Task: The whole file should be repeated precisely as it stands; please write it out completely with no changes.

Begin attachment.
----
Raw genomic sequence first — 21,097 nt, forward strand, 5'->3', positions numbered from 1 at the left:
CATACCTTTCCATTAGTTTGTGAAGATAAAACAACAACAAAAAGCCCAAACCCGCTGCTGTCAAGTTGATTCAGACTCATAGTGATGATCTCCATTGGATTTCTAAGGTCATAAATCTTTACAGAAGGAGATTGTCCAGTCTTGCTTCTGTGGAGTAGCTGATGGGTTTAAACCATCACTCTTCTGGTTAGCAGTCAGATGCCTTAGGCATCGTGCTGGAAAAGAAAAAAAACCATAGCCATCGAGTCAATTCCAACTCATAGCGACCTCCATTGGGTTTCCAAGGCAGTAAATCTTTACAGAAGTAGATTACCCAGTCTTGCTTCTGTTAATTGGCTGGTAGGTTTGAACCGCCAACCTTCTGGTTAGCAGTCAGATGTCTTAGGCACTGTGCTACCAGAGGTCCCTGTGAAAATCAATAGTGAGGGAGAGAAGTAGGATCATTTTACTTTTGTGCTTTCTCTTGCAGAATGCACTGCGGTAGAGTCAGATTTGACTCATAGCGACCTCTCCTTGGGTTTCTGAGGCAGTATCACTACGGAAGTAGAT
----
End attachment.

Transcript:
Raw genomic sequence first — 21,097 nt, forward strand, 5'->3', positions numbered from 1 at the left:
CATACCTTTCCATTAGTTTGTGAAGATAAAACAACAACAAAAAGCCCAAACCCGCTGCTGTCAAGTTGATTCAGACTCATAGTGATGATCTCCATTGGATTTCTAAGGTCATAAATCTTTACAGAAGGAGATTGTCCAGTCTTGCTTCTGTGGAGTAGCTGATGGGTTTAAACCATCACTCTTCTGGTTAGCAGTCAGATGCCTTAGGCATCGTGCTGGAAAAGAAAAAAAACCATAGCCATCGAGTCAATTCCAACTCATAGCGACCTCCATTGGGTTTCCAAGGCAGTAAATCTTTACAGAAGTAGATTACCCAGTCTTGCTTCTGTTAATTGGCTGGTAGGTTTGAACCGCCAACCTTCTGGTTAGCAGTCAGATGTCTTAGGCACTGTGCTACCAGAGGTCCCTGTGAAAATCAATAGTGAGGGAGAGAAGTAGGATCATTTTACTTTTGTGCTTTCTCTTGCAGAATGCACTGCGGTAGAGTCAGATTTGACTCATAGCGACCTCTCCTTGGGTTTCTGAGGCAGTATCACTACGGAAGTAGAT